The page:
Do you think CT scanners in hospitals pop up messages in the middle of a brain scan telling the operator that there is a software update available? When was the last time your car stopped and flashed up a message saying software update needed? What about your TV? Or your satellite receiver? Probably never.
What about your computer? It seems like I get a message several times a week telling me that something needs an update. If it’s not the operating system, it’s the office software or the virus checking software or maybe a plug-in for my browser. It drives me nuts!
I have a laptop at home and a machine at work. Between them, I probably update some piece of software every day. On one day last week, my laptop needed an update as did the office software running on it and the flash player in the browser oh, and Adobe Acrobat Reader. Not only that, but my iPhone joined in the party and decided that what I really needed was an inferior maps application, so along came iOS6.
It’s a mess. All the time you spend updating all these software components compromises your productivity. Not only that, but all this change is risky. Software vendors seem to have improved at testing their updates, but even so, you always feel like you are taking a gamble when applying all these updates. At the end of the process – will you end up with a working machine or a nice looking brick.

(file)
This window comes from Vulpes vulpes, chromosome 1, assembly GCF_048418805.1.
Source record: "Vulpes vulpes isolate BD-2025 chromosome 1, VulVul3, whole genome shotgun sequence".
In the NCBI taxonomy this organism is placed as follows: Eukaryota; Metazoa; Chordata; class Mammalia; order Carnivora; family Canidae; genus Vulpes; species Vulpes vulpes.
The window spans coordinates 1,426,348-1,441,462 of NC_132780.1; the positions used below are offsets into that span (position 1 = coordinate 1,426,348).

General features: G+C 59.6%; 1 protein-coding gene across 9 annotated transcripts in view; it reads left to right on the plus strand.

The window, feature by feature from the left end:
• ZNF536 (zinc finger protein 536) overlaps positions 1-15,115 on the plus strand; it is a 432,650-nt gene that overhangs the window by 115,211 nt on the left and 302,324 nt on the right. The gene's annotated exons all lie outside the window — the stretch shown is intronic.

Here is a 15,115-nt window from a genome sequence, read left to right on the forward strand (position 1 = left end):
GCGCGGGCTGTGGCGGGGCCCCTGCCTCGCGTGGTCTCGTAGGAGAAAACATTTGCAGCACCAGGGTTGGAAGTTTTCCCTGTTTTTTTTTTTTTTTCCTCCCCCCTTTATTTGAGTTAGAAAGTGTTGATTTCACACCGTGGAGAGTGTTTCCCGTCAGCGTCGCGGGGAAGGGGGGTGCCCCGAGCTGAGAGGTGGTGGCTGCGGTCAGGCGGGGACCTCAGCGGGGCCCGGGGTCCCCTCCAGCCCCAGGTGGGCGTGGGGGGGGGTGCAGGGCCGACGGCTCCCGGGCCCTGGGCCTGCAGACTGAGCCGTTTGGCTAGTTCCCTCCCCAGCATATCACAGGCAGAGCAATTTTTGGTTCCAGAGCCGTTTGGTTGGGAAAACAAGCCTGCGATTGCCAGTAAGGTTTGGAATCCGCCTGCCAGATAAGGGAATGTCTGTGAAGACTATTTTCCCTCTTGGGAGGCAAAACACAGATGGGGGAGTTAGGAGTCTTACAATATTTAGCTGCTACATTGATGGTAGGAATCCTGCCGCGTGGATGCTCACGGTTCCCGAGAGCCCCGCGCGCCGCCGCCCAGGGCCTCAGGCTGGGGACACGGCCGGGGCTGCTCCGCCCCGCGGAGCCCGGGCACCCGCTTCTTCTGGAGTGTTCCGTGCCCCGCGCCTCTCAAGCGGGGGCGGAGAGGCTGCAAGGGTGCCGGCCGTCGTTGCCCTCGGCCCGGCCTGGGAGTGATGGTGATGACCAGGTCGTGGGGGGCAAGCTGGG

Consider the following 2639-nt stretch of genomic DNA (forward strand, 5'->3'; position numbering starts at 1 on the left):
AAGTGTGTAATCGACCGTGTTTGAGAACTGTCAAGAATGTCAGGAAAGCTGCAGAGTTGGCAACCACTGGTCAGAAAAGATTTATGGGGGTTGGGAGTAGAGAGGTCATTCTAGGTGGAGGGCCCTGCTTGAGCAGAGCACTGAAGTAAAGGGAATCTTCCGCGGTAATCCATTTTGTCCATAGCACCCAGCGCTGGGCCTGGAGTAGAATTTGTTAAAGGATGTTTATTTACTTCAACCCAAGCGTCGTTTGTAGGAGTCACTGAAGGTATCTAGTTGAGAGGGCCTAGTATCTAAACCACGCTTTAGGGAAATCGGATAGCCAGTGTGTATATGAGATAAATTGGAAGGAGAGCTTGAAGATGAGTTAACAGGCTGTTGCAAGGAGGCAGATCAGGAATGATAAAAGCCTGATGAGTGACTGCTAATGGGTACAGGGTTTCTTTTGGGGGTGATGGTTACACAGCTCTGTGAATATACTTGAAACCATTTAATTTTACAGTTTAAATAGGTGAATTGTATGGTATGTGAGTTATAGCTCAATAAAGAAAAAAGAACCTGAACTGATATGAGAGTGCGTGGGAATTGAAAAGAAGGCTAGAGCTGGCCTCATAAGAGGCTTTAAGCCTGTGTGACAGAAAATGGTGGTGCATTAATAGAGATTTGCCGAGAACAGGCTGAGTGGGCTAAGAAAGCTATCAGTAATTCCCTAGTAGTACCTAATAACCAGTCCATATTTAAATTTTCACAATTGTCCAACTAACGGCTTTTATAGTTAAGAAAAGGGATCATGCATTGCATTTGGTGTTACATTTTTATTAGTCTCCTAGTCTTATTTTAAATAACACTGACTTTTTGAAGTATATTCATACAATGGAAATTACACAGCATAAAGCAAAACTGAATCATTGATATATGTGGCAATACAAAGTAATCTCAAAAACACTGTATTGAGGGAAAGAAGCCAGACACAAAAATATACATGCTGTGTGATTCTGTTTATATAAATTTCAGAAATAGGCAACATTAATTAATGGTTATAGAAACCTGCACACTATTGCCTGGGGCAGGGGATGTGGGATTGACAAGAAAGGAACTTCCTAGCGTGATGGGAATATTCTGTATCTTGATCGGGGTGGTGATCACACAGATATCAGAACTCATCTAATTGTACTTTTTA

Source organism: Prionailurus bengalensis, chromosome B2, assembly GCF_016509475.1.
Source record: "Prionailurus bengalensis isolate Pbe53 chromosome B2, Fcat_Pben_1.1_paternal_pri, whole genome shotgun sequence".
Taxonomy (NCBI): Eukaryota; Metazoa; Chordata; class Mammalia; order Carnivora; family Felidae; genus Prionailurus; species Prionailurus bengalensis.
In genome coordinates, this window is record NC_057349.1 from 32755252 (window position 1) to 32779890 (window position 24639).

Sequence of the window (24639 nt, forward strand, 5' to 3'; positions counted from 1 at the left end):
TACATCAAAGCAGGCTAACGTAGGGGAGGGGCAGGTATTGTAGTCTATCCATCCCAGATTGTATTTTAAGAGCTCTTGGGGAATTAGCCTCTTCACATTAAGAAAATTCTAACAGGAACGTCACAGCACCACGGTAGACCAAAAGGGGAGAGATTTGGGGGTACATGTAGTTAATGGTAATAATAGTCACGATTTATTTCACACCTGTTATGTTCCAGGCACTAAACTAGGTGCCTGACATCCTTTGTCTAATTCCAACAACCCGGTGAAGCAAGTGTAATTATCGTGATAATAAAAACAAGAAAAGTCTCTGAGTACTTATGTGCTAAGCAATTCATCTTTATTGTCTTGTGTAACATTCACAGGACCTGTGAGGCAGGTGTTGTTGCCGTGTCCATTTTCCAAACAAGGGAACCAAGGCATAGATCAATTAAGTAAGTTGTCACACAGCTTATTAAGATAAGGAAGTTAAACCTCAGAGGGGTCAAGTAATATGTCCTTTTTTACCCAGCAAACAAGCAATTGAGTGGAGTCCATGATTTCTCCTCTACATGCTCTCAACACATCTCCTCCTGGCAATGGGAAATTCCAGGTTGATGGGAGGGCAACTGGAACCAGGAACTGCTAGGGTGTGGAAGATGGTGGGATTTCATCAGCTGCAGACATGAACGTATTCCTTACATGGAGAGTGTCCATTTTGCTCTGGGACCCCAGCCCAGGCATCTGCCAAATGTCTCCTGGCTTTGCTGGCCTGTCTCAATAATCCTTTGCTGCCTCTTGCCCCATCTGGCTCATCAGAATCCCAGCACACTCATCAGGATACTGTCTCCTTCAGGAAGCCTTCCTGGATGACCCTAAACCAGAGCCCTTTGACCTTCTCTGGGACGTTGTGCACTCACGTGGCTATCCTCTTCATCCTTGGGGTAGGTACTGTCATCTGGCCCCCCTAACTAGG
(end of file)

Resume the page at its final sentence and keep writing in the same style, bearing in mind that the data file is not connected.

And why does the software update process have to be so damned invasive? OK – so Acrobat may need an update – but do you think that I really want to know about it when I’ve just opened a document? Some update mechanisms allow you to specify options such as how often to check for updates and how to apply them – which is an improvement, but why do I have to do it separately for every application on the system.
I like the update system for apps on the iPhone and iPad. No painful pop up messages when you are trying to do something, just a little number hovering over the corner of the app store. If you are curious, you can go and see what the updates are and what they do. You can choose when to apply them – like when you plug your phone in for the night to charge. All in all, a very elegant system.
When can we have it in OSX and Windows? A single central source of software updates for the entire machine. No piece of software would be allowed to apply software updates any other way. Simple, elegant and non-invasive. Perfect.
- No installation time, no software to update, no set-up charge, no hassle! (privacydatasystems.wordpress.com)
- Speed Up Ur Acrobat Reader (almost Like Notepad) (onestep91.wordpress.com)
- turning off software updates (discussions.apple.com)
- Update Software to Keep Computer and Information Safe (esbjournal.com)
- Adobe patches critical Flash, Reader and Acrobat vulnerabilities (zdnet.com)
- iOS and Android update process compared (zdnet.com)